Brian Beutler has a nice article describing the problems House Republicans and Speaker John Boehner could face in 2012:
Boehner’s 2012 depends to a huge extent on how much the GOP conference is still spoiling for a fight. If they’re chastened by the horrendous month they had — and thus resigned to ceding the payroll tax issue to the Democrats — then Boehner will have it pretty easy. The payroll tax cut will be extended through the end of the year, and, in a sense, his original judgment will have been vindicated. His members won’t lead the party astray again. But if a substantial number of Republicans return from recess breathing fire, and try once again to use the expiring payroll tax cut to extract massive concessions from Democrats then Boehner and the rest of the GOP are likely in for a politically costly battle.
I think that’s essentially right, except for one part: It’s not really about Boehner. The tension that Beutler is describing isn’t between Boehner and the GOP conference; it’s between Republican radicals and reality. Reality says that Republicans aren’t going to shut down several agencies, aren’t going to repeal the Affordable Care Act, aren’t going to defund Planned Parenthood and aren’t going to do a lot of other things that they campaigned on. Not when Democrats still have a majority in the Senate and not while Barack Obama is in the White House.
More fundamentally, to use one of their spiritual godfather Newt Gingrich’s favorite words, the problem is that Republican radicals are, above all, dedicated to disagreeing with the president. Which makes it awfully hard to get anything passed that needs his signature. That’s the core problem, and it would be a problem no matter who was speaker of the House.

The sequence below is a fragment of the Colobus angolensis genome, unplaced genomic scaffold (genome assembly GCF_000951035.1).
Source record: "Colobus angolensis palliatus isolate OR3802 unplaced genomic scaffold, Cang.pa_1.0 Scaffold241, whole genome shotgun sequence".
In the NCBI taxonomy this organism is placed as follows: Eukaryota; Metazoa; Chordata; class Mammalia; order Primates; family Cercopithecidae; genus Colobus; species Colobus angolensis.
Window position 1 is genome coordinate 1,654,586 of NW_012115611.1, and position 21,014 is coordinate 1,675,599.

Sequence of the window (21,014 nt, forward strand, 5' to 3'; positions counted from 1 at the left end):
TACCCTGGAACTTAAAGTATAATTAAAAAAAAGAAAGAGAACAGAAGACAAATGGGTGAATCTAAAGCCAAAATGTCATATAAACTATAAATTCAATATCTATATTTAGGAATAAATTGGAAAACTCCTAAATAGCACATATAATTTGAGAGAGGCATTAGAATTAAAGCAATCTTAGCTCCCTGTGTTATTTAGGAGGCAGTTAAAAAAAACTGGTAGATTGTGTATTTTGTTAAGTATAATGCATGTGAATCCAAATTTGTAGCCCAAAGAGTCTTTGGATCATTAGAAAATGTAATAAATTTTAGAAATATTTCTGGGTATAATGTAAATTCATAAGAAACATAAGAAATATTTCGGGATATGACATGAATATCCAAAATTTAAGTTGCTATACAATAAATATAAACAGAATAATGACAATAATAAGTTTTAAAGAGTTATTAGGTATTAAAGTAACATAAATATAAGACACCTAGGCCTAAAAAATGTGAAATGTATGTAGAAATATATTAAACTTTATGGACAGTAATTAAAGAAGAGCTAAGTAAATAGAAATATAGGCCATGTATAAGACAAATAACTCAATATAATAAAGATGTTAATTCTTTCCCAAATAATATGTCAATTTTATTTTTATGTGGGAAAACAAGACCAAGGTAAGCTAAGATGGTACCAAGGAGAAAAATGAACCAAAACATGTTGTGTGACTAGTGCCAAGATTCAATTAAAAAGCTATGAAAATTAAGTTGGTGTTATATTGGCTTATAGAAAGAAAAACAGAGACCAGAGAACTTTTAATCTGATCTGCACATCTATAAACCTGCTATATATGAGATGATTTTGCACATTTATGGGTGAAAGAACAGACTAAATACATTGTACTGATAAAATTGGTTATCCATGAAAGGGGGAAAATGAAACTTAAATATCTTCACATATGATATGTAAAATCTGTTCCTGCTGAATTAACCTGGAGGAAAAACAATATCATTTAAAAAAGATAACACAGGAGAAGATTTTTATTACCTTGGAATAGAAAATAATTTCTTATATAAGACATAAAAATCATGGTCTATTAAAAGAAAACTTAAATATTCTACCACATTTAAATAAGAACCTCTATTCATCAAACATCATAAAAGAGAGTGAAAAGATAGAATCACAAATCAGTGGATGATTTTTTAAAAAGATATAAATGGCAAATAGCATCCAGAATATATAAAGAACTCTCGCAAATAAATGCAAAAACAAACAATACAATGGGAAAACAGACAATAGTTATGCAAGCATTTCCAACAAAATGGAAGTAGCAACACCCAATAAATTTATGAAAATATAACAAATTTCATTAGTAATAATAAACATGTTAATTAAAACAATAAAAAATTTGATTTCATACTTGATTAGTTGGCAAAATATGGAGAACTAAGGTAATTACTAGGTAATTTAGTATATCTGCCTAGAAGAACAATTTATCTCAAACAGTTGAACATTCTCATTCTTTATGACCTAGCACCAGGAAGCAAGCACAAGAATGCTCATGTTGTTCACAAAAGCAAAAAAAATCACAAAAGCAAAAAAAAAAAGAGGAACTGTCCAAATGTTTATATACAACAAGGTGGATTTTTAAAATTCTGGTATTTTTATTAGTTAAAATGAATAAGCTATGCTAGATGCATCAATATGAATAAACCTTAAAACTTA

All of which helps explain how Republicans managed to end the year demanding (as Beutler points out) a full-year extension for a payroll tax cut that they never wanted in the first place; all it took was Obama asking for a short extension, and they wanted a long one.
As long as Republican radicals place confrontation with Obama as a basic goal, we’re going to have repeated threats of government shutdowns and other brinkmanship. The Newt Gingrich Republicans realized that after winter 1995-1996 and shifted gears. And while they still never got their ideal policies enacted, they did much better after that. The year 2012 may hold different incentives, especially if Obama’s reelection continues to look difficult or worse, but the biggest question here is going to be whether confrontation remains a key goal or not.